Hair Loss (Alopecia) from Chemotherapy

Last Modified: May 11, 2016

A common side effect of chemotherapy is hair loss (alopecia). This article answers questions about hair loss and offers tips for coping with this condition. Are you looking for information on Radiation therapy and hair loss?

Why does chemotherapy cause hair loss?

Chemotherapy attacks cells in our body that are rapidly growing, such as cancer cells. Some normal cells that also grow rapidly, like hair cells, are also affected.

Does all chemotherapy cause hair loss?

  • Many chemotherapy drugs have no affect on your hair. Others cause mild hair thinning or complete hair loss. Your doctor or nurse can tell you if hair loss is expected with your treatment.
  • Scalp hair is the most frequently affected, but loss of eyelashes, eyebrows, facial hair, pubic hair and body hair can also occur.
  • The degree of hair loss will depend on several factors, including the chemotherapy drug(s) and dose received, how it is given and other treatments.

When will the hair loss occur?

Hair loss usually begins 2 weeks after your first treatment. Some people notice achiness or tingling of the scalp as the hair loss begins. If complete hair loss is expected, the hair may come out in large amounts and is usually complete within 3-7days.

Is the hair loss permanent?

Hair loss caused by chemotherapy is usually temporary. Your hair will start to regrow after your treatment is completed. Some people experience a small amount of regrowth during treatment. Most people experience significant hair re-growth 3-5 months after treatment is completed. It is not uncommon for hair to grow back curlier and a slightly different color.

Can I apply cold caps to my scalp to decrease hair loss?

Discuss this option with your healthcare provider. Small studies have shown that products marketed as "cold caps" can reduce or prevent hair loss from chemotherapy in some patients. These work by decreasing the blood flow to the scalp and therefore prevent the chemotherapy from affecting the hair follicles. Some practitioners are concerned that this may also prevent the chemotherapy from reaching cancer cells that may be in the scalp area. However, several European studies have shown no increase in metastases to the scalp.

How should I care for my hair while receiving chemotherapy?

  • Even if your chemotherapy treatment is not expected to cause significant hair changes, some precautions are still recommended. If hair thinning is expected, these precautions may decrease damage to your hair:
    • Use a soft bristle brush
    • Use a gentle, pH balanced shampoo
    • Avoid using hair dryers, hot rollers or curling/flat irons too often
    • Avoid bleaching or coloring your hair
    • Avoid permanent waves
    • Avoid braiding or placing hair in a pony tail
    • Sleep on a satin pillowcase to decrease friction.
    • Wear a hat when in the sun
  • If your hair is long, cutting it shorter may help decrease the impact of your hair loss when it occurs.
  • Some people find it easier to deal with hair loss by shaving their heads before hair loss occurs.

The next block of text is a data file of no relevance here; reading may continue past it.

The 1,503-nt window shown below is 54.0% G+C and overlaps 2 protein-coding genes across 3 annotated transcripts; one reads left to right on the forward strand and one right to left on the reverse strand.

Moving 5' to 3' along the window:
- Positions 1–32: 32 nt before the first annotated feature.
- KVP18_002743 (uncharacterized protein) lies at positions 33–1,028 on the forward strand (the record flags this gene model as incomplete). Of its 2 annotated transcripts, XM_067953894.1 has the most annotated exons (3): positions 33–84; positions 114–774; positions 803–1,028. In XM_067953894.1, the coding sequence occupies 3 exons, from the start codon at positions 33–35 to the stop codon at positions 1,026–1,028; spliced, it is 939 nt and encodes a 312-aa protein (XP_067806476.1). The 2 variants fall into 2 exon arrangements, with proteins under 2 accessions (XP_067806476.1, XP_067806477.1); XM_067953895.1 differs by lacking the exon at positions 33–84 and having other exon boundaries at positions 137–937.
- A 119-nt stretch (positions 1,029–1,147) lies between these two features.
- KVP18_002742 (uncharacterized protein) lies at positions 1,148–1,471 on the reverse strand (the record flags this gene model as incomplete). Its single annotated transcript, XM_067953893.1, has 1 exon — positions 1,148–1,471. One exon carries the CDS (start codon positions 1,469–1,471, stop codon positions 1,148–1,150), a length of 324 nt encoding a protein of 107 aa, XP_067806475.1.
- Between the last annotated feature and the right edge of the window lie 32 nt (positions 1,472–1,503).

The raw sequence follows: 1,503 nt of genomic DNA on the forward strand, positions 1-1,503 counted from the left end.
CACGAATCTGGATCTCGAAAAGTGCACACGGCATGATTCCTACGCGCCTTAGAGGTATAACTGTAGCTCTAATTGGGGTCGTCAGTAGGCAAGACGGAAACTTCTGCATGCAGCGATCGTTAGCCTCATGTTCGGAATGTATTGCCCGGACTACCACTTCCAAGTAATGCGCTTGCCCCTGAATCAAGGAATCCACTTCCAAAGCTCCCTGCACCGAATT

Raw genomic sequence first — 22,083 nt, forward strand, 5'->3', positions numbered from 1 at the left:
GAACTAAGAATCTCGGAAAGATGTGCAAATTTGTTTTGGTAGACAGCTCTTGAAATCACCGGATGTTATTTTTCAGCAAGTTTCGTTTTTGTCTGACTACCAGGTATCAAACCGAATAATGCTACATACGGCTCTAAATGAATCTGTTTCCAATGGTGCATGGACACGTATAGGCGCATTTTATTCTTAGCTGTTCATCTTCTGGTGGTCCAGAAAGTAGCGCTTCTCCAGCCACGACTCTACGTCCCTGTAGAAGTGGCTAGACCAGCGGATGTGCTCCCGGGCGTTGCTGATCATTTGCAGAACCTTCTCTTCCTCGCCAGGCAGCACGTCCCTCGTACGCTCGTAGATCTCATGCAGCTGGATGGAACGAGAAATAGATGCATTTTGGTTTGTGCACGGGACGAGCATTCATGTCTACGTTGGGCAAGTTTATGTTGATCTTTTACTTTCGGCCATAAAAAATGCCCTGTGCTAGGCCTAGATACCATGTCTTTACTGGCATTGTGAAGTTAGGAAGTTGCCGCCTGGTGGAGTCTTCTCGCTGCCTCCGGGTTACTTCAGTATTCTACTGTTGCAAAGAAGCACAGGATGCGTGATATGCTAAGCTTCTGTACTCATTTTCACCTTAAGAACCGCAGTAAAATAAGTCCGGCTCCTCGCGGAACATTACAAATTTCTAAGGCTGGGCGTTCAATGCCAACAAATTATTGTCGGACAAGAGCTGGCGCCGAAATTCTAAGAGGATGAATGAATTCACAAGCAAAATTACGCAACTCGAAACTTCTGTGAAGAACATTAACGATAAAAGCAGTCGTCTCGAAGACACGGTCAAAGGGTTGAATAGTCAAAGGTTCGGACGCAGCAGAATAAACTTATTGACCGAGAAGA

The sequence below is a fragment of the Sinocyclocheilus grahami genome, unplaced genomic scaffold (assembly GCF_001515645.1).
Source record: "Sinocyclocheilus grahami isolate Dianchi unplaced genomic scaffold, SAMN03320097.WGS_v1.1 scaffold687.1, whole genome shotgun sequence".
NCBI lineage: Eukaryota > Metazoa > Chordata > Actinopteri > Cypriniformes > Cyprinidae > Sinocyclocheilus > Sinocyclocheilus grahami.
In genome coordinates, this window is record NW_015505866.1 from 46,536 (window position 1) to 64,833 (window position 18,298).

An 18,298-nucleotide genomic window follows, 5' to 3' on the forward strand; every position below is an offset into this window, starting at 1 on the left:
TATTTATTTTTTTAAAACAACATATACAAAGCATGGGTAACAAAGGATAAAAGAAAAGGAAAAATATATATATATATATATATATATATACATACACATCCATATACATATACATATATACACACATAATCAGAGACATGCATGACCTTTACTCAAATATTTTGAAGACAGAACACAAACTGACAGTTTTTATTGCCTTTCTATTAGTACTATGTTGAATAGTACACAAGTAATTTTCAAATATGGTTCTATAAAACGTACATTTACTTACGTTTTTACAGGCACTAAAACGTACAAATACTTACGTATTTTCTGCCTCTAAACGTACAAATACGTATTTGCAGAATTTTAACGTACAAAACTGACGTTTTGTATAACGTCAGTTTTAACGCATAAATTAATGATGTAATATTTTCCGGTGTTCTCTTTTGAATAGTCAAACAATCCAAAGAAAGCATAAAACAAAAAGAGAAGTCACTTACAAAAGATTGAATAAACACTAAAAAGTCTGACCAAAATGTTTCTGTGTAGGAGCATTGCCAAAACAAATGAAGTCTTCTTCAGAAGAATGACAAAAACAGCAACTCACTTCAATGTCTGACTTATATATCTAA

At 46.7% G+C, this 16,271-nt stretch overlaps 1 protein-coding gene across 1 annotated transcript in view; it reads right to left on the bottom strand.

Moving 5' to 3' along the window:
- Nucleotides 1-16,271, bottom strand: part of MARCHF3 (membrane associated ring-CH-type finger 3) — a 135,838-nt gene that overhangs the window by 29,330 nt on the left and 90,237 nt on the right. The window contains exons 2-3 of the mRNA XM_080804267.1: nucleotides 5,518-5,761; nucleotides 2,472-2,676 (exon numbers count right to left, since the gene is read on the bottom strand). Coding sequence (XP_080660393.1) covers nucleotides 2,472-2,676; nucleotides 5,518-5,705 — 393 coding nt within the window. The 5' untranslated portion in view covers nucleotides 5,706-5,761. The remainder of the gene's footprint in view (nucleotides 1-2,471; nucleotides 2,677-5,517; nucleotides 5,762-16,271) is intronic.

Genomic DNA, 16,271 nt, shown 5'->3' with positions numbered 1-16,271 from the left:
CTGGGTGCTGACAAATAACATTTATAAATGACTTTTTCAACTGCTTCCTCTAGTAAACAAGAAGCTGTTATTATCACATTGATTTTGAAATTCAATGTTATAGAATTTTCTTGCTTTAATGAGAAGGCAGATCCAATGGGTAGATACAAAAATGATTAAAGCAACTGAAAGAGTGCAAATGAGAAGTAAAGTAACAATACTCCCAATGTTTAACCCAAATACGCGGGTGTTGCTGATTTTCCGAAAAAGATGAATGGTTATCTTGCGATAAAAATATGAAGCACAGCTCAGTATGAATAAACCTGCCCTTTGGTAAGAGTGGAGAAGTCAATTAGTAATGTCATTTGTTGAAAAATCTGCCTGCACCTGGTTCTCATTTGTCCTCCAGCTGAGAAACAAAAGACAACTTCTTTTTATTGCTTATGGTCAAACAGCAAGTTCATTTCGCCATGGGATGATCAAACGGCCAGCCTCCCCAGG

• Be sure to protect your head with a hat to prevent sun exposure on sunny days- and not just in the summer months! This is especially important for men who are less likely to wear a wig or turban/scarf.

Should I get a wig?

  • Each person responds differently when learning that they may experience partial or total hair loss. There is no right or wrong response. Do what's comfortable for you.
  • If you plan to purchase a wig, make an appointment with a wig stylist before the hair loss is expected so that the color, style and texture of your hair can be matched to a wig. If hair loss begins before your appointment with the wig stylist, save some pieces of your hair and take them with you.
  • Types of wigs:
    • Natural hair: More expensive and requires more care
    • Synthetic: Less expensive

Can I get help paying for a wig for when I lose my hair from chemotherapy?

Some health insurance policies cover the cost of wigs; you just have to know their language—usually they are referred to as "cranial hair replacement." You should contact your insurance company first to see if you have any coverage. You may need to ask your healthcare provider for a prescription in order to get reimbursement.

Secondly, the American Cancer Society in some areas can help to cover some or all of the cost of a wig. You should also see if your oncologist's office has a copy of the "TLC" catalog, which is published by the American Cancer Society and offers a wide selection of affordable wigs, turbans and head coverings.

Consider scarves, turbans and hats to conceal hair loss.

They are cooler, can be more comfortable and overall require less care than wigs. There are many attractive, stylish, and creative head covers available.

Why am I so upset about my hair loss?

It is normal to be upset about hair loss from cancer treatment. It may affect how you feel about yourself. It is also a visible reminder of your cancer. Share your feelings with your doctor, nurse, family and friends. There are many educational and supportive programs available.


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Cancer and Hair Loss
by Bob Riter
February 11, 2016